WHAT IS THE BUY PILE?
Every week Hannibal Tabu (two-time Eisner-winning journalist/winner of the 2012 Top Cow Talent Hunt/blogger/novelist/poet/jackass on Twitter/head honcho of Komplicated) goes to a comic book store called Comics Ink in Culver City, CA (Overland and Braddock — hey Steve, Jason, Vince and Quislet) and grabs a whole lotta comics. These periodicals are quickly sorted (how) into two piles — the “buy” pile (a small pile most weeks, comprised of planned purchases) and the “read” pile (often huge, often including comics that are really crappy but have some value to stay abreast of). Thursday afternoons you’ll be able to get his thoughts (and they’re just the opinions of one guy, so calm down, and here’s some common definitions used in the column) about all of that … which goes something like this …
THE BUY PILE FOR SEPTEMBER 25, 2013
Transformers More Than Meets The Eye #21
The struggle against a number of names that loom large in Cybertronian history comes to a galaxy-spanning climax that literally changes things for almost everybody. Chief Justice Tyrest has every mechanoid alive in his crosshairs as he strives for some impossible digital nirvana. This means Cyclonus has to battle the “legendary” zealot Star Saber (that fight needed lots more room), Rodimus had to make a huge sacrifice and Tailgate grappled with mortality. Tailgate’s mini-narrative came through in a huge way, with his part in this drama being superbly important, with a moment that’s very engaging near the end and an improbable action scene that satisfies completely. You might find concerns with wanting more of the amazing visuals, but the storytelling connects quite well. Kudos to James Roberts, Alex Milne, Josh Burcham and Joana LaFuente for making this such a big show.
On two sides of the galaxy, there are two sets of people who seem destined to meet with almost inevitably tragic consequences. On one hand, “freelancer” (e.g. bounty hunter) The Will and Marko’s ex-fiancee wait for a hint, any clue, as to how they can find a family the whole galaxy wants to end (and they’re not the only ones). On the other hand, Alana and Marko are meeting the author who enabled their love. Every personality on panel is vibrant and fully fleshed out in Brian K. Vaughan’s script while Fiona Staples’ artwork once again draws you into this colorful tableau.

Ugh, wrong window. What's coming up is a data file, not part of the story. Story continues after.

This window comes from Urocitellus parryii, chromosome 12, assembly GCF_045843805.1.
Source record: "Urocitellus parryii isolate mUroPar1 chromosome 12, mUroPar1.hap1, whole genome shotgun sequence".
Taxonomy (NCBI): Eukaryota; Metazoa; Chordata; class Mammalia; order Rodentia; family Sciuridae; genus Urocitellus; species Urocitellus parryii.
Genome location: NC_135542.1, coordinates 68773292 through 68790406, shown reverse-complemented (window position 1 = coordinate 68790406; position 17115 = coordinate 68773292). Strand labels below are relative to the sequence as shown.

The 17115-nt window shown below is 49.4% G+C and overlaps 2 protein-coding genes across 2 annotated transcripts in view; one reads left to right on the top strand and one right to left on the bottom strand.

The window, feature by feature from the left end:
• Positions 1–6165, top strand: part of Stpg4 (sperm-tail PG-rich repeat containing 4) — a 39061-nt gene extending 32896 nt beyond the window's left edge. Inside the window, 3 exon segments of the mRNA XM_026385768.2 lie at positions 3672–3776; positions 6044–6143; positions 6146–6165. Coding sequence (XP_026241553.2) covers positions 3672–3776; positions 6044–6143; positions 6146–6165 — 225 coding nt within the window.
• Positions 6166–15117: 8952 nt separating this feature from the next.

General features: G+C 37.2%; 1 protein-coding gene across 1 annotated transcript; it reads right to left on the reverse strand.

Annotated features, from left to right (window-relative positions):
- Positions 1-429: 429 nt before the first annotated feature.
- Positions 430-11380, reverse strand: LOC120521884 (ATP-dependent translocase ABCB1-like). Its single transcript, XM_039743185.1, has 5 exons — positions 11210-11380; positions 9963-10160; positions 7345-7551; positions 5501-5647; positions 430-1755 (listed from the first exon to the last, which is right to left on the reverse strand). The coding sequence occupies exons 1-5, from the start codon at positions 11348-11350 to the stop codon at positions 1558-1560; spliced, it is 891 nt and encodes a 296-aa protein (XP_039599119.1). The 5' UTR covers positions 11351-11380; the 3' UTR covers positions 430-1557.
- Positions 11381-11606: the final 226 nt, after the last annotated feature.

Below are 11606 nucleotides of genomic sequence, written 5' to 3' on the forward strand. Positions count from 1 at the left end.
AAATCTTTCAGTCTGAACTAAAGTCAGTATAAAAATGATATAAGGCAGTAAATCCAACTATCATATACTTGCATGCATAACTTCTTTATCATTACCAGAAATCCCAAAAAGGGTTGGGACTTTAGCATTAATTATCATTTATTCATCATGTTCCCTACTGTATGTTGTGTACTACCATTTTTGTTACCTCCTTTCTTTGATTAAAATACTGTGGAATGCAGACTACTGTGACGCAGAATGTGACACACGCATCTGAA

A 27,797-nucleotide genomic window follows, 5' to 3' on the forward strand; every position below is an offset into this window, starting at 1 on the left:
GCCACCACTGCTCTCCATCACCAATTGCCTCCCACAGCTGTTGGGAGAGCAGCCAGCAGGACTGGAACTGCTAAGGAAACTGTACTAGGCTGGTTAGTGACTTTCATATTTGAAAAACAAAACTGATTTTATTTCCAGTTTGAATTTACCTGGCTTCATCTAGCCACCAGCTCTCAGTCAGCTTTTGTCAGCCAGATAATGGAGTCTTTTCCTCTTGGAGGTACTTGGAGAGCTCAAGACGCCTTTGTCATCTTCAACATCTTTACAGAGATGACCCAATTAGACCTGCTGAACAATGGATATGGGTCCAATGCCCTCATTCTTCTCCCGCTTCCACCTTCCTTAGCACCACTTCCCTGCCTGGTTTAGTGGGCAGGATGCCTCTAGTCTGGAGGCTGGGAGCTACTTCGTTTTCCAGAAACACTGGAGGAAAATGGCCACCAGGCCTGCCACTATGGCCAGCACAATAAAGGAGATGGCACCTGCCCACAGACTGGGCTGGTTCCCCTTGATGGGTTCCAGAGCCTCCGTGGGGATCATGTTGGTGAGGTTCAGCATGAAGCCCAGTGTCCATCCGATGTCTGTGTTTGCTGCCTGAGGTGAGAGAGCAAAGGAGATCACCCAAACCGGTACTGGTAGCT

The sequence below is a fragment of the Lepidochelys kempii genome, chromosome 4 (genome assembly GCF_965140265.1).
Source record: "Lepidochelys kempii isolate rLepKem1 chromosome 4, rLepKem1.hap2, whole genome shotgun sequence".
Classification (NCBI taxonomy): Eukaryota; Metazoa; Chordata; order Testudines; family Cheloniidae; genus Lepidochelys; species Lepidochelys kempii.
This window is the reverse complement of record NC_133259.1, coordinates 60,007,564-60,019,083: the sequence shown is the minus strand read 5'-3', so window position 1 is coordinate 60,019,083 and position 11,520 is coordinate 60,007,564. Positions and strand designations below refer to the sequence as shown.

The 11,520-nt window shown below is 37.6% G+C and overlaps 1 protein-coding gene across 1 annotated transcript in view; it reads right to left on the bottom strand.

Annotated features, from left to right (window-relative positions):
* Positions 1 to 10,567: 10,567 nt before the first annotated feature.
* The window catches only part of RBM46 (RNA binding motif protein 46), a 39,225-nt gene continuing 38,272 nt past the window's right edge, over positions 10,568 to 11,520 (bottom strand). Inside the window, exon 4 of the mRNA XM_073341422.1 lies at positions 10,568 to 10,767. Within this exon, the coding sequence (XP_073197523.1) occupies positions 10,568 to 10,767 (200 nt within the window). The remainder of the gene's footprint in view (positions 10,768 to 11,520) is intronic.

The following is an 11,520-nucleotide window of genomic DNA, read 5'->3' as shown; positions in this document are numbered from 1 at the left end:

Sex Criminals #1
Jump from the Read Pile.
Wow. A wonderful, crafty surprise. This issue opens up the story of Suzie, a little girl whose father died when she was a child and who came to let that define her. Suzie, however, has a big, big secret and that secret keeps her on the periphery of life for years. Her whimsical, almost “Wonderfalls”-esque narration provides this book with a lot of charm, but its last few pages are, simply put, a triumph. A narrative twist the likes of which you really have to see should leave pretty much every reader with one wicked grin. Matt Fraction has a dash of Chynna Clugston-Major and a pinch of, well, himself writing “Casanova” in this script, while the art of Chip Zdarsky perfectly captures the charm and impossibility of this tale. Yes, much, much more of this.
East Of West #6
Things get extraordinarily real when the powers that be ruling the disunited states of America discover a traitor in their midst, and the thrilling action sequence here is not even the real matter of this story. “Texas justice” is the core concept here, with rulings and revolvers that’d get an approving nod even from Dredd. Revealing a big secret means tipping over dominoes, and more bad men emerge from the periphery. Yes, “East of West” is part tone poem and part legend, but all those parts add up to deeply enjoyable reading, in either this single issue or going through them all in a run (recommended). This sort of thing is why the universe made Jonathan Hickman, and with the artwork of Nick Dragotta and Frank Martin at his side, let’s hope he keeps doing it for a long time. Coincidentally? This is now a “buy on sight” title.
WHAT’S THE PROGNOSIS?
Hell yeah! Publishers starting their name with “I” kind of hauled ass this week, huh?
THIS WEEK’S READ PILE
Honorable Mentions: Stuff worth noting, even if it’s not good enough to buy
“Radio Free Amerika” #2 is a claustrophobic, tense look at a country under occupation and the frustrated personalities behind the scenes trying to take it back from communist invaders. Sure, the idea that the Russians and the Chinese got their little Maoist/Trotskyist disagreement settled and went back to a common idea of socialism seems a little hokey in the modern world of Chinese economic expansionism and Vladimir Putin’s kleptocracy, but this hip hop take on the “Red Dawn” era (Swayze, not Hemsworth) has an authentic feel of grit, and if it were on AMC, you’d be watching every week. Not bad, but the characters need much more definition.
The currency of the modern world is secrets as much as it is solvency, and “Captain Midnight” #3 plays with that concept, even from its straight-laced, anachronistic title character … once it can get past Republic Serial-styled action scenes. Call off the SPCA, because no murderous polar bears were actually harmed in the making of this comic, but a bombastic taste of villainy practically broke out the brie as cheesy as it was. Not bad, and surely manna from heaven for fans of nostalgic swashbuckling and “gee whiz” heroism.